Goes Offline Following Santa Ysabel Tribe Restraining Order

Posted on: December 17, 2014, 05:00h. 

Last updated on: December 17, 2014, 06:52h.

Seal of the Iipay Nation of Santa Ysabel
Judge Anthony J Battaglia, who granted a TRO on the Santa Ysabel Tribe’s online operations believes that internet bingo is defined as Class Iii Gaming under IGRA, a ruling that could scupper the tribe’s ambitions. (Image:

The Iipay Nation of Santa Ysabel has been forced to pull the plug on its recently launched online bingo operation,, after it was issued a temporary restraining order by a federal judge.

The State of California was successful in its motion to force a temporary shutdown of the tribe’s operations last Friday, when US District Judge Anthony J Battaglia granted its request for a TRO.

The Santa Ysabel Tribe launched in early November and has long stated its intention to go live with a proposed online poker site,, whether California opts to legalize the game or not.

The tribe believes it is exercising its sovereign right to offer Class II gaming, defined under the Indian Gaming regulatory Act (IGRA), as poker and bingo, because the games are originating from tribal lands.

However, the state of California disagrees. In short, it believes that because most of the players are not based on tribal lands, the tribe is in violation of state and federal law and is in breach of its compact.

It’s a hugely gray area, as IGRA was passed in 1988, a full year before the invention of the World Wide Web, but Judge Battaglia was able to offer a legal opinion on the issue, and it doesn’t look good for tribe.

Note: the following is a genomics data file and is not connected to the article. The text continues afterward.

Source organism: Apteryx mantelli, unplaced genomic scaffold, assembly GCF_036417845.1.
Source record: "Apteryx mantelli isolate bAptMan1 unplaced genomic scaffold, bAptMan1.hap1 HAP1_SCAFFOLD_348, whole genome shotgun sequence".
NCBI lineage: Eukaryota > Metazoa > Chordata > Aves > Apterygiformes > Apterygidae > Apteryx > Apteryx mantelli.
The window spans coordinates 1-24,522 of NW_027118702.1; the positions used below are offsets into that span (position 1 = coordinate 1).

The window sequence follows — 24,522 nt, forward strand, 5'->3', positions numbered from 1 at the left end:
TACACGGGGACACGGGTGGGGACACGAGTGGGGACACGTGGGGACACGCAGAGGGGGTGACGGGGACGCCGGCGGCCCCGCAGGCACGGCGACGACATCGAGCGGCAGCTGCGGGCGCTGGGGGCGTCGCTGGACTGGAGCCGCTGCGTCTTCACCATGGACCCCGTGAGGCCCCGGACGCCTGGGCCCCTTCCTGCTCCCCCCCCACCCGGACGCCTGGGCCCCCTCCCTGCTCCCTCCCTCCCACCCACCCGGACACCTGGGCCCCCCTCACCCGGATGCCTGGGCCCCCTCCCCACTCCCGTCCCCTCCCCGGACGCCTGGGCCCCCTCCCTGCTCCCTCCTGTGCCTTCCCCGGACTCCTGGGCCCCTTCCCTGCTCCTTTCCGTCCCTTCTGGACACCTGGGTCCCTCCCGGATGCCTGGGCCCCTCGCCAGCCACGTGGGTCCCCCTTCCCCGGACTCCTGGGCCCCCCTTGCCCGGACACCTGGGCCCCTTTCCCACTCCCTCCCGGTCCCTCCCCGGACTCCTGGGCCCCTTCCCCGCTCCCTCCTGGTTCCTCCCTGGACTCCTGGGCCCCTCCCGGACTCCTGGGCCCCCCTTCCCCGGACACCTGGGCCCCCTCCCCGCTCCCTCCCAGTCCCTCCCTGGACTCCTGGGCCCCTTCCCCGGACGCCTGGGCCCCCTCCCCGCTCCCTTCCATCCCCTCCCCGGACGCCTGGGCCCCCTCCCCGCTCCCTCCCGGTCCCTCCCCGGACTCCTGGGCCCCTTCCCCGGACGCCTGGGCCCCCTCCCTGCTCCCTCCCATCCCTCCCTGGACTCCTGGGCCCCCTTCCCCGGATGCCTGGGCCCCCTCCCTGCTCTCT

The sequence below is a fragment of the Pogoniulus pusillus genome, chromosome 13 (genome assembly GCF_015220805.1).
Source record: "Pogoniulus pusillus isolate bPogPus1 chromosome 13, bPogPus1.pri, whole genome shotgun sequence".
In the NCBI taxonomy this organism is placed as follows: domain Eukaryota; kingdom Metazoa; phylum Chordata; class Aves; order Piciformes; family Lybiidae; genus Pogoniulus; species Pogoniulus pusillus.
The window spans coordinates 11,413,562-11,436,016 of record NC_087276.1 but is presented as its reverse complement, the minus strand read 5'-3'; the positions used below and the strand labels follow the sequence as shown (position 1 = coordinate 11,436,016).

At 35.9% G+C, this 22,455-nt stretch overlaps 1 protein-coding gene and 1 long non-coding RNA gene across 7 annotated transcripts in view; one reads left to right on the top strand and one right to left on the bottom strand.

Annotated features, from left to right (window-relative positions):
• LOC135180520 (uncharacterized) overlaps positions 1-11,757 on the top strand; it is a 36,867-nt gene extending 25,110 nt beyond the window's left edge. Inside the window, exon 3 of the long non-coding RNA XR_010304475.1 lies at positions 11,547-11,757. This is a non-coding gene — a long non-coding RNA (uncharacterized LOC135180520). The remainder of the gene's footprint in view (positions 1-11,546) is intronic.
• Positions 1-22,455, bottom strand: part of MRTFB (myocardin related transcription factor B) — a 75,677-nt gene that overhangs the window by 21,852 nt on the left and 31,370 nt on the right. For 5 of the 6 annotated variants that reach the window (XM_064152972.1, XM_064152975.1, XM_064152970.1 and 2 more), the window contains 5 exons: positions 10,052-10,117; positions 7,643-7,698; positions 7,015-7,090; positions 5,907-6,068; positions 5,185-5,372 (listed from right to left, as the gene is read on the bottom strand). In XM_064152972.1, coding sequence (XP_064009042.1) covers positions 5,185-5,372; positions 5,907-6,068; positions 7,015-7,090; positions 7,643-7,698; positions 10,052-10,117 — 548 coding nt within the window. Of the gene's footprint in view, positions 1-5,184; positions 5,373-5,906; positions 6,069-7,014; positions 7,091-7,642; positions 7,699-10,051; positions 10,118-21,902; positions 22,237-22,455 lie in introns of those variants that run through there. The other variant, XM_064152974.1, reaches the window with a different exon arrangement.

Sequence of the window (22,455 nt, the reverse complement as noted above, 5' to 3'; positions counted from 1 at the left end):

Judge: Online Bingo is Class III Gaming site is not Class II gaming at all according to IGRA, said the judge, but Class III gaming.

In Battaglia’s opinion, because the Santa Ysabel tribe is offering bingo online, it becomes a “facsimile” of “real” bingo and thus falls into the Class III bracket.

The definition of Class III gaming is broad, and includes most casino games, but crucially it also includes “electronic facsimiles of any game of chance.” Tribal Class III gaming must be permitted by the state under the statutes of IGRA, and thus the tribe is in breach of its compact according to this ruling.

Remember, however, this was only the TRO hearing; the actual case that will determine whether the Santa Ysabel Tribe has the right to offer online bingo and poker has yet to be decided in court, but Friday’s determination does not bode well for the go-it-alone operators. remained operational in the immediate aftermath of the ruling but was taken offline on Monday. Visitors to the site are greeted with a message that remains defiant, however.

“The Santa Ysabel Tribe looks forward to vigorously defending its legal, well-regulated VPN-aided Class II bingo enterprise in federal court,” it says. “The District Court’s mistaken reliance on outdated case law and its misinterpretation of the construct of Santa Ysabel’s bingo games resulted in issuing its misguided decision.

This decision threatens the tribal sovereignty of all tribes, and sadly denies the Iipay Nation of Santa Ysabel the ability to provide vital services and opportunity for its Tribal membership.”

Sovereignty Issues

On Monday the tribe released an official statement via press release. “We are deeply disappointed by the federal court’s decision to grant the State’s TRO,” said Cruz Bustamante, spokesman for Santa Ysabel Interactive, in the release.

“If the State ultimately prevails on these important tribal sovereignty issues, the ultimate losers will be small, economically disenfranchised tribes in California and throughout the country.

We remain hopeful that as the case progresses the court will make every effort to understand the game and its technology, ultimately realizing that the games being offered are by definition legal Class II games.”

The Santa Ysabel formed a gaming compact with the state in 2004 and ran a land-based casino until 2007, but it was forced to close, leaving the tribe with millions of dollars of debt.